Seen: On dvd on our projector set-up, rented from netflix.
Trying their soon-to-be-totally-famous hands at the sexy noir thriller genre, Andy and Lana Wachowski made their directorial debut with Bound in 1996. Gina Gershon stars as Corky, a hardened ex-con recently released from prison, trying to keep her head down as she does some home improvement for an unseen employer. The apartment she’s working on happens to be adjacent to that of mob lackey Caesar (Joe Pantoliano) and his girlfriend, Violet (Jennifer Tilly). Feeling an instant mutual attraction, the women soon begin a steamy affair, though Corky doesn’t think it’s anything lasting. Wanting to get away from her abusive criminal boyfriend, Violet enlists Corky in a scheme to steal millions in cash from him without spilling any blood. Their plan works at first, but over the course of one very intense evening it devolves into a homicidal mess that tests their newfound bond, and reveals Caesar’s true nature.
Situated primarily within the two neighboring apartments, Bound is a taut, serious bottle thriller, equally frank in its depictions of sex and violence. Contorting the typical straight man-woman-man love triangle by centering on two lesbians and one clueless heterosexual male, the story is compelling for its characters’ relationships as well as its sympathetic handling of queer themes. These ladies like to get naked together but they also like to get shit done, especially if that shit involves fucking over mobster assholes. Tilly and Gershon play their roles well, with the former blending vulnerability with iron resolution, and the latter affecting a convincing swagger to hide Corky’s deeper anxieties. Their own twisted morality shines like a beacon of truth amidst the brutality of their surroundings, the seemingly interchangeable male faces who work for the mob.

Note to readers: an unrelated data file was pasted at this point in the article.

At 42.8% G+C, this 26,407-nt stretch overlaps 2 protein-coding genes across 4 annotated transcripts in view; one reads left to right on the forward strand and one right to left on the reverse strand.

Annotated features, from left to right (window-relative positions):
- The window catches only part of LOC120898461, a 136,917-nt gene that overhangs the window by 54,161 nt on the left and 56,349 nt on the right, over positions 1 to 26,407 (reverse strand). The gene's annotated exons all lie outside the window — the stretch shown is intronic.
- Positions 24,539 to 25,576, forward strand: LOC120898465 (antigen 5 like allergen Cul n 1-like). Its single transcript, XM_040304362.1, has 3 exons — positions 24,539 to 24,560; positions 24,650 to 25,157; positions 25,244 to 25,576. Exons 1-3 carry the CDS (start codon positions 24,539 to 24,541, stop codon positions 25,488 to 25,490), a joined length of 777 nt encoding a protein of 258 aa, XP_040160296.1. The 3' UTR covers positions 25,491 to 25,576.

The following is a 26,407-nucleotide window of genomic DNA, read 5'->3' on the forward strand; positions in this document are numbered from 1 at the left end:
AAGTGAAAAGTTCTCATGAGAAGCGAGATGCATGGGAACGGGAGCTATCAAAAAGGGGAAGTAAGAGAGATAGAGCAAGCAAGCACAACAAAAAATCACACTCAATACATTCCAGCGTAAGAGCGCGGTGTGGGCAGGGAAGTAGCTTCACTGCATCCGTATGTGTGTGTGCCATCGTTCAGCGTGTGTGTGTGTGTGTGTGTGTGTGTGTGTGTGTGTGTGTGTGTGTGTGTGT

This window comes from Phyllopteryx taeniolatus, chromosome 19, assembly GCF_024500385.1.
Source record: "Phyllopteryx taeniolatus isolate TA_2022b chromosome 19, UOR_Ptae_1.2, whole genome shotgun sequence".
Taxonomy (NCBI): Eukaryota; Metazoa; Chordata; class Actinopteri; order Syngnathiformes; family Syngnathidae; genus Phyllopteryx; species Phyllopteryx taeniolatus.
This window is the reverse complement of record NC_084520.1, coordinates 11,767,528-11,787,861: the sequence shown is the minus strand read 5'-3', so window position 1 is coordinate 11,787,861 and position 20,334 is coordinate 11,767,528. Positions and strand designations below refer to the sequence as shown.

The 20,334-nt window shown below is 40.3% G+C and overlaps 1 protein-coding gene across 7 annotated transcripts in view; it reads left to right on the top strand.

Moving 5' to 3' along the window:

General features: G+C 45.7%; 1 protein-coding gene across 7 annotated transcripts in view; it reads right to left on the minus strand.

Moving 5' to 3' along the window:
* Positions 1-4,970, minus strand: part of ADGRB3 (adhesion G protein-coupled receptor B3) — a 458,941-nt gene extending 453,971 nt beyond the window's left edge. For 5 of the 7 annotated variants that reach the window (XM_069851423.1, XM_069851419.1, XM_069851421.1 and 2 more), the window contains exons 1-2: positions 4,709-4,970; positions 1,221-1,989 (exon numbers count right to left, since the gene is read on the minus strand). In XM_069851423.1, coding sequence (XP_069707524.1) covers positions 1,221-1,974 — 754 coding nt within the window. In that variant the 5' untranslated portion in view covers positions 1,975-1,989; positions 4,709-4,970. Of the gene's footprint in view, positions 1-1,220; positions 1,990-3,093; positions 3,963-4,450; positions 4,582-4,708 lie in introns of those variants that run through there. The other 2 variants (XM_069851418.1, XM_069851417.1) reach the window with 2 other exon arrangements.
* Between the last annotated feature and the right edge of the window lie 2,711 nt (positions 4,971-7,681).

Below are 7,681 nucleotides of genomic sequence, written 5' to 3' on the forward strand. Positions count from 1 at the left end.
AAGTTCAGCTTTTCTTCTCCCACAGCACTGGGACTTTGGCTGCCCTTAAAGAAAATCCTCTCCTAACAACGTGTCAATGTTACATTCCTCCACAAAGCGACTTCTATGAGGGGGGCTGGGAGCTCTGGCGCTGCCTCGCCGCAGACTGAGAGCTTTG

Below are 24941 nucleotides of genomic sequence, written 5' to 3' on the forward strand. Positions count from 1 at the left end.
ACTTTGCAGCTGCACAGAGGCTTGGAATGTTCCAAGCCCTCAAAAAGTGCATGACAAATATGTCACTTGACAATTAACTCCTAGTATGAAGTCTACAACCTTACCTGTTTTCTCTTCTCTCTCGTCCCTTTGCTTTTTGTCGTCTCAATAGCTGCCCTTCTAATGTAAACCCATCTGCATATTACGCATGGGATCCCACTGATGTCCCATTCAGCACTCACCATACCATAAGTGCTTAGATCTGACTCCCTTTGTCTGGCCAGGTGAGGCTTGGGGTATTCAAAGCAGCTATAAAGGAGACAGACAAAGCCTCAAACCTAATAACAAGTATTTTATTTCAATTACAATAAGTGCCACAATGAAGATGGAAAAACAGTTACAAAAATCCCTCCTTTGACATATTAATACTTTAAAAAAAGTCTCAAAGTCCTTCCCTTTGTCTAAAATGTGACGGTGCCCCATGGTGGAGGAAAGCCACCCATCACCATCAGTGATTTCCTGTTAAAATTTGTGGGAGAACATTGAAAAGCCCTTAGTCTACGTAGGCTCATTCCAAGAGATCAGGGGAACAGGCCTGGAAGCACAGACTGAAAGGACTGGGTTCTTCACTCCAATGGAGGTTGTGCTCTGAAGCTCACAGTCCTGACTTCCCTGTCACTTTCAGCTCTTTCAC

What is most impressive about this film is the use of space. 90% of the story takes place within these two apartments, one furnished and fancy, the other stripped-down and barren. Violet and Corky move quietly between these two disparate worlds, while the camera moves brazenly throughout each room, itself communicating action, tension, and fear. I could definitely see where some of The Matrix‘s distinctive visual style came from, as the Wachowskis’ camera creates a slick and thrilling atmosphere out of limited characters and settings. Because the film really distinguishes itself in its second half, when Violet and Corky’s plan is being carried out for better or worse effect, I felt the earlier portion of the film was weaker. There’s a little too much set-up, when this probably could have worked as a one-night story with a few flashbacks or something. It’s a really engaging film with some fun twists on the genre, but I probably would have liked it even better if the pacing or structure were handled differently.
Pair This Movie With: A classic film noir about screwing over a woman’s significant other for his money would suffice, something like Double Indemnity or The Postman Always Rings Twice.by